Tori Lee was diagnosed with Acute Lymphoblastic Leukaemia (ALL), a blood cancer of very a aggressive form, when she started kindergarten in 2008. Immediately after the horrifying news, she started chemotherapy. Sadly, the chemo didn’t work, and the cancer persisted.
According to her mother, Dana Lee, Tori underwent chemotherapy for almost two years before relapsing to the cancer after which they signed up for more intensive treatments such as radiation and stronger chemotherapy. The cancer, unfortunately, still lived on.
Not Responding to Chemotherapy
As the treatment started making Tori weaker and weaker with each round, her parents had to search for a more sustainable treatment procedure. Tori’s doctor recommended a bone marrow transplant, a very complex procedure with great risks and which requires weeks of chemotherapy to prepare for it.
Tori was taken to the Children’s Hospital of Philadelphia (CHOP) where her bone marrow transplant was to be performed, but right before going there, Tori’s doctor collected some of her T cells for a backup plan which they had devised for her in case Tori fails to undergo the transplant because of her deteriorating condition. The T cells collection would allow Tori to participate in an experimental treatment program CAR T.
How does the CAR T work?
The CAR T works with a patient’s own immunity cells. It takes the cells, reprograms them on the genetic level to kill the cancer, and puts the cells back in the patient’s body to fight the cancer cells. The doctors were hopeful that this would work as, only a few months back, another girl, Emily Whitehead, was also cured through this treatment and she also suffered from the same form of leukaemia as Tori.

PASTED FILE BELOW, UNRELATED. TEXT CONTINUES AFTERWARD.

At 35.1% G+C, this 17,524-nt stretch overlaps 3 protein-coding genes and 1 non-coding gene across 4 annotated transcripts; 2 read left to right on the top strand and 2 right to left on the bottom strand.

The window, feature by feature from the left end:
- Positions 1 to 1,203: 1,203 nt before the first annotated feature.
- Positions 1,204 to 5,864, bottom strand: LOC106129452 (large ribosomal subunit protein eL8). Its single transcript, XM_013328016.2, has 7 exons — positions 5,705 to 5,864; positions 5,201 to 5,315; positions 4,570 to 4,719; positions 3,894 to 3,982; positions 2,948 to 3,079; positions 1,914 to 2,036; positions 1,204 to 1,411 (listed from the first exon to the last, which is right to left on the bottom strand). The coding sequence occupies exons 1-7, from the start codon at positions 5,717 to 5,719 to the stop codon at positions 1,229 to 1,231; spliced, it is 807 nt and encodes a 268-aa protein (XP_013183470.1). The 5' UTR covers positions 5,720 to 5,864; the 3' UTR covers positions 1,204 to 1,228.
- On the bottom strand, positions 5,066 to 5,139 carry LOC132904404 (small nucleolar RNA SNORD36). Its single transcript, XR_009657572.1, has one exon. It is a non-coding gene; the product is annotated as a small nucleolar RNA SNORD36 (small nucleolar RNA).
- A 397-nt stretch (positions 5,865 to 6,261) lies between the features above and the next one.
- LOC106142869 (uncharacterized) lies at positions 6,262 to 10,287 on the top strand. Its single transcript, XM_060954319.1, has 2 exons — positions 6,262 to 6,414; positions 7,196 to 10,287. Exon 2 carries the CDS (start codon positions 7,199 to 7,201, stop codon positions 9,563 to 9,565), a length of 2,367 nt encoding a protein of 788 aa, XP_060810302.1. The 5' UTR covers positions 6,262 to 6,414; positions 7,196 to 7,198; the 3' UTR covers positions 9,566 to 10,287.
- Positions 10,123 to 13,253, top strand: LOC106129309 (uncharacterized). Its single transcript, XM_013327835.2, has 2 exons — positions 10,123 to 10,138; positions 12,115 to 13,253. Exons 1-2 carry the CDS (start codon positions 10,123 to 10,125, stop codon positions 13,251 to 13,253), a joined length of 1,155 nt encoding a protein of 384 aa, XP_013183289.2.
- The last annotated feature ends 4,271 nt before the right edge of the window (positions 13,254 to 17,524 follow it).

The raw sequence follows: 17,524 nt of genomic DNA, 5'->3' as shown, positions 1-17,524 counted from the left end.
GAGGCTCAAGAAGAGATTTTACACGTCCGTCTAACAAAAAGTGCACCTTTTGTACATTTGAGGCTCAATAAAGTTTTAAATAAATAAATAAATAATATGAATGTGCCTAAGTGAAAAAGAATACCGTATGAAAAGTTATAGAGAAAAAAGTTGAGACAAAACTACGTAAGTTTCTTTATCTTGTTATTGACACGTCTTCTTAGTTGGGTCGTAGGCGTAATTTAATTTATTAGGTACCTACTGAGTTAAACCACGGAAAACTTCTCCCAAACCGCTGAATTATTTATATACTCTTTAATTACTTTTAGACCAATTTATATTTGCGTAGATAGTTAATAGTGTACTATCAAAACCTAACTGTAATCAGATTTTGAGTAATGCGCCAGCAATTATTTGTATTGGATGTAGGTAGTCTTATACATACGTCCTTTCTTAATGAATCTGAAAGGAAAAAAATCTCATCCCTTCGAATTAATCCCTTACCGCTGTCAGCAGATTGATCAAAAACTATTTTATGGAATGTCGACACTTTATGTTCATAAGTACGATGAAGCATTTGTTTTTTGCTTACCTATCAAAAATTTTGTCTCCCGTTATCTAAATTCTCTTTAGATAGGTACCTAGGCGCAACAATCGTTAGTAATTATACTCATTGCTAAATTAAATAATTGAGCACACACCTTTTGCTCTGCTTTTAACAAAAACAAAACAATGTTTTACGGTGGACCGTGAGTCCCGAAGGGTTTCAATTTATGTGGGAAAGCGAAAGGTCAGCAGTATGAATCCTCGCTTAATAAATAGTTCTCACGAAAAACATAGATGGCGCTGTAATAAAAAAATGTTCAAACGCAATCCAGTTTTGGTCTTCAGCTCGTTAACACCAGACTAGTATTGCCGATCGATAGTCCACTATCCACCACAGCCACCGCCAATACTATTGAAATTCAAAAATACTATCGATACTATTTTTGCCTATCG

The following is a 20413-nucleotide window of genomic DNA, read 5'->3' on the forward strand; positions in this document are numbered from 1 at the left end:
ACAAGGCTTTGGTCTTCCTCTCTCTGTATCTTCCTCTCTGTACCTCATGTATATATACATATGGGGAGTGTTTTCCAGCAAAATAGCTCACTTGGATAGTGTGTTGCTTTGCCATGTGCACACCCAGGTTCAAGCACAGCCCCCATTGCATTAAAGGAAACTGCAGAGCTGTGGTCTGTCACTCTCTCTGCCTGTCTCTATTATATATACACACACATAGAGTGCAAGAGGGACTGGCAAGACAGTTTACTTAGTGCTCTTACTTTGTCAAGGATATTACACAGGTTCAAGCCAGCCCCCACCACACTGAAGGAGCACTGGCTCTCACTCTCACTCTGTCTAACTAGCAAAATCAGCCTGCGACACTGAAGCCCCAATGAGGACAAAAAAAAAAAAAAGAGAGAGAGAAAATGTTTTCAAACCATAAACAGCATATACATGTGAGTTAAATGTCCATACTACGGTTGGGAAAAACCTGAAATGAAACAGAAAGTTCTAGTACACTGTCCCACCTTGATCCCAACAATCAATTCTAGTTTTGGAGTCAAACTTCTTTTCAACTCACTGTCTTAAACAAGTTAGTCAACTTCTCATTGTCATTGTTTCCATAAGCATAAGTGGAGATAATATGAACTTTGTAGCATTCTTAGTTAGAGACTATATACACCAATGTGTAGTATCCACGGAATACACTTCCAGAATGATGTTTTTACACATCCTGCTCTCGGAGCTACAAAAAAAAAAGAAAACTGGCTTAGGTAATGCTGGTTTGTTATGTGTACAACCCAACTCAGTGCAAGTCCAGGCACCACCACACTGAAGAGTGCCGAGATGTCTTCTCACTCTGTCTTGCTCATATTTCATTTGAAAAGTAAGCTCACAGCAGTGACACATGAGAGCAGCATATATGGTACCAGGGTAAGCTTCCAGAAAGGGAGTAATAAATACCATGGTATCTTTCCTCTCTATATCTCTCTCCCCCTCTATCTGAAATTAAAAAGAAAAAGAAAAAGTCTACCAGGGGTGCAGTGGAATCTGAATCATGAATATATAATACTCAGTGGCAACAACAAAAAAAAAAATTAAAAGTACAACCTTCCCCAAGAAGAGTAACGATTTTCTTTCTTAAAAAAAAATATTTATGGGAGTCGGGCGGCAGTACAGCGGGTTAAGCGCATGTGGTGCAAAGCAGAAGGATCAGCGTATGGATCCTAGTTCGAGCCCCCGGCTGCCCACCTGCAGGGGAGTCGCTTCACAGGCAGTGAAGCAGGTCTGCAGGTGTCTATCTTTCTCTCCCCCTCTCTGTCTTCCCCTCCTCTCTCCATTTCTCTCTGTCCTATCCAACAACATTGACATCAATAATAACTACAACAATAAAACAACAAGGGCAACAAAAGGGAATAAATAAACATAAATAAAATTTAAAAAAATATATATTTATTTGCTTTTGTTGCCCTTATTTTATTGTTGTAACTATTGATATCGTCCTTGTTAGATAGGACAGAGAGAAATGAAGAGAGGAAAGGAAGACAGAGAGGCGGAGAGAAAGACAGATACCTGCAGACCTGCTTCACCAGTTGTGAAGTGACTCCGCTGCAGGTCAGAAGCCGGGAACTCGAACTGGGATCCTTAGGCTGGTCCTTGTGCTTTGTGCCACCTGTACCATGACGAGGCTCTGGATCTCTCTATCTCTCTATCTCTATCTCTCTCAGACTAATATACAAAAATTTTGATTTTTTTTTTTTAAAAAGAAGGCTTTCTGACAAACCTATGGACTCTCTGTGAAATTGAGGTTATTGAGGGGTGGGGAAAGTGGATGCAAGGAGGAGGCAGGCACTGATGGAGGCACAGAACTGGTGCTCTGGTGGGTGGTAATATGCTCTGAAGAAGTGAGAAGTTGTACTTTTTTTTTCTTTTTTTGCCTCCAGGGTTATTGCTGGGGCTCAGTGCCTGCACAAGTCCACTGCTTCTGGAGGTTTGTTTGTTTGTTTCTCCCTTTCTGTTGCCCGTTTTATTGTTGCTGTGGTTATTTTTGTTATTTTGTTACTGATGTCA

Tori’s mother, Dana, reached out to Emily’s parents to get insight about the treatment. She wanted to avoid putting Tori through a bone marrow transplant if possible considering the harshness of the procedure, but she feared the CAR T as well because many girls after Emily had undergone the procedure and died.
Tori was the tenth person to be administered the treatment, and this fact made Dana very nervous. But, to allow Tori access to the best available solutions, she signed up for the treatment.
Tori was injected with the modified version of her T cells in April 2013, and the results were phenomenal. Only after six weeks, the cancer was in remission, and after four-years, Tori was cancer-free. She is now 14 years old.
Growing in Popularity
The effectiveness of the treatment brought CAR T under the spotlight as a miracle treatment to the form of cancer that Emily and Tori had. After Tori, more than 50 other cases have emerged of people suffering from ALL who went in to remission within six weeks of undergoing CAR T treatment.
This prompted the FDA to approve the treatment, and now the treatment is called Kymriah and is available in the market as the last resort when traditional methods of cancer treatment are ineffective.
The Designer of the CAR T
Steven A. Rosenberg, a doctor and researcher working at the National Cancer Institute (NCI), was one of the first people to suggest using modified T cells to fight cancer. According to his research statistics, around half the people suffering from cancer respond positively to radiation therapy, chemotherapy, and surgery, while the rest succumb to the disease.
The doctor was very positive about the approval of CAR T by the FDA, because, according to him, the CAR T offers a new approach to curing incurable cancers.
An Expensive Treatment
However, the treatment is expensive. Kymriah costs about $475,000 per treatment, whereas another, later version of the treatment called Yescarta costs about $373,000.
There are also some side effects, such as greater vulnerability to pneumonia after the treatment as it kills of healthy immune system cells as well. There is also the fact that CAR T also has a considerable rate of failing to work on a child.
The Future with CAR T
There is still a long way to go with these drugs. Novartis, the company that makes Kymriah, is looking forward to treating 600 patients in the US currently, as they are eligible to receive the treatment.
CAR T is also being researched further to cure other forms of cancer, and clinical trials have shown that it may also be an effective treatment against multiple myeloma. The hope is to have CAR T target tumours, and researchers are working towards that goal as it will be able to cure over 90% of the total forms of cancers.